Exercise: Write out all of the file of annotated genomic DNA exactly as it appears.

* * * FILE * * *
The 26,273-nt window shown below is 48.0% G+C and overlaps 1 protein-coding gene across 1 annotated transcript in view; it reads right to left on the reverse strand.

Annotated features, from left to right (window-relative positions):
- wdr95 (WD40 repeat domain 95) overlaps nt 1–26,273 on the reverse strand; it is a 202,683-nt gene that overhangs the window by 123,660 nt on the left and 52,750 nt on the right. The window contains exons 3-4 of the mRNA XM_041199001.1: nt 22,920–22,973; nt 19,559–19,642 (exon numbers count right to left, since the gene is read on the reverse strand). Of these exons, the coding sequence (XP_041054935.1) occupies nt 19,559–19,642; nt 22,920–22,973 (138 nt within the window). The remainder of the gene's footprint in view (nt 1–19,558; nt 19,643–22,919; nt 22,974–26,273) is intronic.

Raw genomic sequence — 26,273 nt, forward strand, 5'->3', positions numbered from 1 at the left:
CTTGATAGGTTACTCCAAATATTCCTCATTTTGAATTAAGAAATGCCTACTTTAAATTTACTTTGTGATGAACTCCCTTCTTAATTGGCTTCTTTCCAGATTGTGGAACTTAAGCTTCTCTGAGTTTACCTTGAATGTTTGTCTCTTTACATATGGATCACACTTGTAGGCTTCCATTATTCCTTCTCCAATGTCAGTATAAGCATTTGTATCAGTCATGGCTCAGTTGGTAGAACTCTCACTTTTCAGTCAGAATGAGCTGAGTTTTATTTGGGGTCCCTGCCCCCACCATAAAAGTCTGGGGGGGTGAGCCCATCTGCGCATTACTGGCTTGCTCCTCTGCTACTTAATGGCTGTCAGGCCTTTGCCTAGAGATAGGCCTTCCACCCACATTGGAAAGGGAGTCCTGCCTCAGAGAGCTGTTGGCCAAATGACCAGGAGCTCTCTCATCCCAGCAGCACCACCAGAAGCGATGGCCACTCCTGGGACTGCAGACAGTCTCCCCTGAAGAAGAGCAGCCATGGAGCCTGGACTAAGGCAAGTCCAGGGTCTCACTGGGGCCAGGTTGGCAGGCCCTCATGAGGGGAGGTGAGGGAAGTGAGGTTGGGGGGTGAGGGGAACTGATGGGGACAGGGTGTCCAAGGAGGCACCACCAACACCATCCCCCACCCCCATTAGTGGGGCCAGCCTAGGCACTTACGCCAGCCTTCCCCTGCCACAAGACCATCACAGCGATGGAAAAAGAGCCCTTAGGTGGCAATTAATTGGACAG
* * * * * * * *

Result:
The 26,273-nt window shown below is 48.0% G+C and overlaps 1 protein-coding gene across 1 annotated transcript in view; it reads right to left on the reverse strand.

Annotated features, from left to right (window-relative positions):
- wdr95 (WD40 repeat domain 95) overlaps nt 1–26,273 on the reverse strand; it is a 202,683-nt gene that overhangs the window by 123,660 nt on the left and 52,750 nt on the right. The window contains exons 3-4 of the mRNA XM_041199001.1: nt 22,920–22,973; nt 19,559–19,642 (exon numbers count right to left, since the gene is read on the reverse strand). Of these exons, the coding sequence (XP_041054935.1) occupies nt 19,559–19,642; nt 22,920–22,973 (138 nt within the window). The remainder of the gene's footprint in view (nt 1–19,558; nt 19,643–22,919; nt 22,974–26,273) is intronic.

Raw genomic sequence — 26,273 nt, forward strand, 5'->3', positions numbered from 1 at the left:
CTTGATAGGTTACTCCAAATATTCCTCATTTTGAATTAAGAAATGCCTACTTTAAATTTACTTTGTGATGAACTCCCTTCTTAATTGGCTTCTTTCCAGATTGTGGAACTTAAGCTTCTCTGAGTTTACCTTGAATGTTTGTCTCTTTACATATGGATCACACTTGTAGGCTTCCATTATTCCTTCTCCAATGTCAGTATAAGCATTTGTATCAGTCATGGCTCAGTTGGTAGAACTCTCACTTTTCAGTCAGAATGAGCTGAGTTTTATTTGGGGTCCCTGCCCCCACCATAAAAGTCTGGGGGGGTGAGCCCATCTGCGCATTACTGGCTTGCTCCTCTGCTACTTAATGGCTGTCAGGCCTTTGCCTAGAGATAGGCCTTCCACCCACATTGGAAAGGGAGTCCTGCCTCAGAGAGCTGTTGGCCAAATGACCAGGAGCTCTCTCATCCCAGCAGCACCACCAGAAGCGATGGCCACTCCTGGGACTGCAGACAGTCTCCCCTGAAGAAGAGCAGCCATGGAGCCTGGACTAAGGCAAGTCCAGGGTCTCACTGGGGCCAGGTTGGCAGGCCCTCATGAGGGGAGGTGAGGGAAGTGAGGTTGGGGGGTGAGGGGAACTGATGGGGACAGGGTGTCCAAGGAGGCACCACCAACACCATCCCCCACCCCCATTAGTGGGGCCAGCCTAGGCACTTACGCCAGCCTTCCCCTGCCACAAGACCATCACAGCGATGGAAAAAGAGCCCTTAGGTGGCAATTAATTGGACAG